Times of change: Erasing the Ottomans from Mecca
ISTANBUL - Hürriyet Daily News | 12/4/2009 12:00:00 AM | GÜL DEMİR - NİKİ GAMM
The 350-year-old portico designed by legendary Ottoman architect Mimar Sinan for the Sacred Mosque is to be torn down now that the pilgrims have left. And with its demolition Mecca’s last traces of Ottoman architecture will be dust in the desert wind
Now that the Kurban Bayram holiday and the time of the Hajj pilgrimage have ended, Islam’s holy city of Mecca can return to normal. But with the number of pilgrims estimated to rise to 10 million in the coming years, Saudis have been working hard non-stop for years to prepare for them.
This year approximately 2.5 million pilgrims converged on the Saudi Arabian city that for centuries has been the focal point of Muslim believers who gather to partake in the pilgrimage at least once in their lifetime provided they can afford it and are in good enough health.
How the city prepares for its visitors, however, is a question that some experts say has not been addressed appropriately, especially regarding ancient Islamic architecture and Ottoman heritage.
According to reports during this year’s Hajj, now that the pilgrims have left, the portico around the Kaabah, designed by legendary Ottoman architect Mimar Sinan in the late 1500s, is to be torn down.
Dr. Sami Angawi, head of the Amar Center for Architectural Heritage in Jeddah in Saudi Arabia, is an expert on the region's Islamic architecture. He said he acknowledges that the Saudis have the right to provide modern cities for their citizens, but also noted that many buildings from early Islamic history are being demolished and replaced with high-rise buildings. Angawi said he calculated that over 300 historical buildings in Mecca and Medina have already been destroyed.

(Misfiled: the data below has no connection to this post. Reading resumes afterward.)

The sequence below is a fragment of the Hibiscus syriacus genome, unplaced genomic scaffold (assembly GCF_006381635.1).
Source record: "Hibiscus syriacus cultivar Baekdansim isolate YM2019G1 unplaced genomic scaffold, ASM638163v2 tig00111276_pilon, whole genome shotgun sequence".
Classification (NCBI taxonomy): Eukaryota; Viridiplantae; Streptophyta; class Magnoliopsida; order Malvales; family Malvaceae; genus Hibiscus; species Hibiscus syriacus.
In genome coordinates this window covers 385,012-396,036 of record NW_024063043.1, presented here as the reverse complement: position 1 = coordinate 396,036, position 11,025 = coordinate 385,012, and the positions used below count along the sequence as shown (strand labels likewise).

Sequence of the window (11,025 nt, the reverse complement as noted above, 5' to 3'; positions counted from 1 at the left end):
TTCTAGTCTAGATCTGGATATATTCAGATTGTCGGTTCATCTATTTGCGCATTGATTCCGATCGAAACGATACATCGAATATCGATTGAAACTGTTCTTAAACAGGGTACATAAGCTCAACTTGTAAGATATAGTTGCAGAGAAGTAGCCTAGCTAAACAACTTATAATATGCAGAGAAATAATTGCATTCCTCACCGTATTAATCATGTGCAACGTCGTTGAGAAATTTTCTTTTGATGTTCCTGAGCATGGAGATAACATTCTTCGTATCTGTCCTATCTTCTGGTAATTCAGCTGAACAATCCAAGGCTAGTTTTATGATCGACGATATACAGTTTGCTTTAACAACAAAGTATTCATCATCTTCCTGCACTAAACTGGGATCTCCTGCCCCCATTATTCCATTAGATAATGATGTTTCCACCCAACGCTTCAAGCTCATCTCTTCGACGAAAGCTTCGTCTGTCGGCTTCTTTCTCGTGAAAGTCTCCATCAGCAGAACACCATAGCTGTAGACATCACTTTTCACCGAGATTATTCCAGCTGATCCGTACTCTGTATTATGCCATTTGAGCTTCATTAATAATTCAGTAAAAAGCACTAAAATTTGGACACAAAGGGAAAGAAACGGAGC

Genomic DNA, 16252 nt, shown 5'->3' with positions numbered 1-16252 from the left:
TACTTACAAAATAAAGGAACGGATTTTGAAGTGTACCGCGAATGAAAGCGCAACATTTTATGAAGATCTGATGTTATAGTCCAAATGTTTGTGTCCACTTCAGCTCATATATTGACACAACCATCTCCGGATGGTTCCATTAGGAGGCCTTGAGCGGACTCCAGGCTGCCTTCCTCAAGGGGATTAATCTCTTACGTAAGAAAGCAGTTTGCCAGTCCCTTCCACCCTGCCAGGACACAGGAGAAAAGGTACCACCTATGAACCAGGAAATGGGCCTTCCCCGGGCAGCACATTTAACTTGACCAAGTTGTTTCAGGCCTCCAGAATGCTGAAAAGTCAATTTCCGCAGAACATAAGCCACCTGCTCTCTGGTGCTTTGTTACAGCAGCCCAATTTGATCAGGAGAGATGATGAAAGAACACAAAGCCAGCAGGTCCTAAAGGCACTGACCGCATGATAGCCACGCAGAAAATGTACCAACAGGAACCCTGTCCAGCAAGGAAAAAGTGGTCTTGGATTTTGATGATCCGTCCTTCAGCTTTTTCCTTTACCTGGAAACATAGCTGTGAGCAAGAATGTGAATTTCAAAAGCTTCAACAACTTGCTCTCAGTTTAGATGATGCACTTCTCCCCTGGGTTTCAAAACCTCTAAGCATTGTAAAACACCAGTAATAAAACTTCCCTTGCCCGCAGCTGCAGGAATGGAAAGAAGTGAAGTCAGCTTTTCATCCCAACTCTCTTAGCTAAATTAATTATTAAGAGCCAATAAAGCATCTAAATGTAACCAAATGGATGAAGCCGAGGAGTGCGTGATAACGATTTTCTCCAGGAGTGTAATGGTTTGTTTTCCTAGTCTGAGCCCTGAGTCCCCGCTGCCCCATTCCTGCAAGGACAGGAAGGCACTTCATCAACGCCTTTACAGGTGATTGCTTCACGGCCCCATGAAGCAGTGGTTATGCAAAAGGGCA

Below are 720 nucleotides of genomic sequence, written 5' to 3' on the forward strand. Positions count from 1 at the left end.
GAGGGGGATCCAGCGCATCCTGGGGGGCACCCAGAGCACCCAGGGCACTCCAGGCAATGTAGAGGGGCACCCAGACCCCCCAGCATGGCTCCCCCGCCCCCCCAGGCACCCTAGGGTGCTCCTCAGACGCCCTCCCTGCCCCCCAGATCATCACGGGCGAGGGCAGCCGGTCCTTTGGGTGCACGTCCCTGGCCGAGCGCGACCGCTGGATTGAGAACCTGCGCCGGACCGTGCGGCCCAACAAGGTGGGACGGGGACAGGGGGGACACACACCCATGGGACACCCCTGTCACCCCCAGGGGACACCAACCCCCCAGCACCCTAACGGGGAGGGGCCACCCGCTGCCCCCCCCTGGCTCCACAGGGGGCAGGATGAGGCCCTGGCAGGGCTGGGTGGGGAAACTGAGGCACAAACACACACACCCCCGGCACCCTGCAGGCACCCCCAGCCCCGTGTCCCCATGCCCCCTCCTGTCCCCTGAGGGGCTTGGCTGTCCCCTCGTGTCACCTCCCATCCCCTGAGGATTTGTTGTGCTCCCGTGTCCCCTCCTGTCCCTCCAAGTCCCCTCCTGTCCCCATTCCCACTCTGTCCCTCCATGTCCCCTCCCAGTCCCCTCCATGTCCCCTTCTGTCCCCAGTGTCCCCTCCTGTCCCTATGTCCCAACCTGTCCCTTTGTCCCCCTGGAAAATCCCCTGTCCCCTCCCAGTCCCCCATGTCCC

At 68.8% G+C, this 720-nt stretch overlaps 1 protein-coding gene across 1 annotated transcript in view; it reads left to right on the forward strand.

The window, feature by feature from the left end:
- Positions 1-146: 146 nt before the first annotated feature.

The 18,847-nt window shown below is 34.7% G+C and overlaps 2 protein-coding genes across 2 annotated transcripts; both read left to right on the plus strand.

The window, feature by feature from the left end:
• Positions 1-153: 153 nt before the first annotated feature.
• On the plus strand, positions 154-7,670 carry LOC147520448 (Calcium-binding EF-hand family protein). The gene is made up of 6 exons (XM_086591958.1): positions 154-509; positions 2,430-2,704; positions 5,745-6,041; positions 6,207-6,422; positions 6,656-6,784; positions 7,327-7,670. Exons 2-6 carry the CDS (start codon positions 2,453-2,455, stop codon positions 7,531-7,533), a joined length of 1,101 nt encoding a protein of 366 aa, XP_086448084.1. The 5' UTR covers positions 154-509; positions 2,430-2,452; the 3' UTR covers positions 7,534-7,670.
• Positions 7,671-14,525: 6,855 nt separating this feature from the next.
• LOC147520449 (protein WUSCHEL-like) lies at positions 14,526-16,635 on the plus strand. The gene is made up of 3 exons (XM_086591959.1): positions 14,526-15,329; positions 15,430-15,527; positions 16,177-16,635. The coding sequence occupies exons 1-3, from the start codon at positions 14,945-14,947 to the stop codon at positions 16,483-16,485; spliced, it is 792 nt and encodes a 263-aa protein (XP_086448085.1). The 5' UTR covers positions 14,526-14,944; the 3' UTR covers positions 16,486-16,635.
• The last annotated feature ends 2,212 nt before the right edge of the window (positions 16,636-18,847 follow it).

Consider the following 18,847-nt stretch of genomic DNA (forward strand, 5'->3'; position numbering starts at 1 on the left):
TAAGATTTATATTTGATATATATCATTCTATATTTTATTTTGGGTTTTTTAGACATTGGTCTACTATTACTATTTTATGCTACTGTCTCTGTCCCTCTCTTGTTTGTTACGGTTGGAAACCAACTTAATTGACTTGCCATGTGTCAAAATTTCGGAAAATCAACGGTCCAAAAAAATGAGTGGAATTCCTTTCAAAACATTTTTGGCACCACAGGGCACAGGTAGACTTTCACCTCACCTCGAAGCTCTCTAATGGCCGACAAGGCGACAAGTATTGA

Also, the Washington-based Gulf Institute has estimated that, in the past two decades, 95 percent of the millennium-old buildings in Mecca have been demolished.
Furthermore, the British-based Gensler architectural firm disclosed during the Hajj that is has plans to redevelop one square kilometer in the historic southern area known as Darb Al-Khalil. When completed, however, the area will include residences, hotels and amenities for pilgrims and will allow easy movement from the area to the Mosque Al-Haram, or Sacred Mosque.
Admittedly, the Saudis have the right to ensure that the annual pilgrimage occurs as safely as possible, so it is not surprising they are bent on making changes. For example, the ramp that leads to the area where the pilgrims “throw stones at the devil” at times was where hundreds could be killed when crowds rushed forward to complete this portion of the pilgrimage. Today, however, the ramp system has been changed and can hold 3 million people and has capacity for as many as 5 million.
They also expanded the Mosque Al-Haram in the center of the city, and where there were once hundreds of houses, they have now been replaced with wide avenues and city squares.
The Ottoman fortress that looked over the Kaabah for two centuries has already been razed to make room for the Abraj Al Bait Towers, which are supposed to be finished in 2010. This move provoked anger among Turks who viewed the fortress as part of Ottoman heritage. The towers, however, will have a prayer hall capable of holding 10,000 worshippers, a seven-star hotel, a shopping mall, residential housing and a parking lot. All told, the entire structure will be capable of housing up to 100,000 people.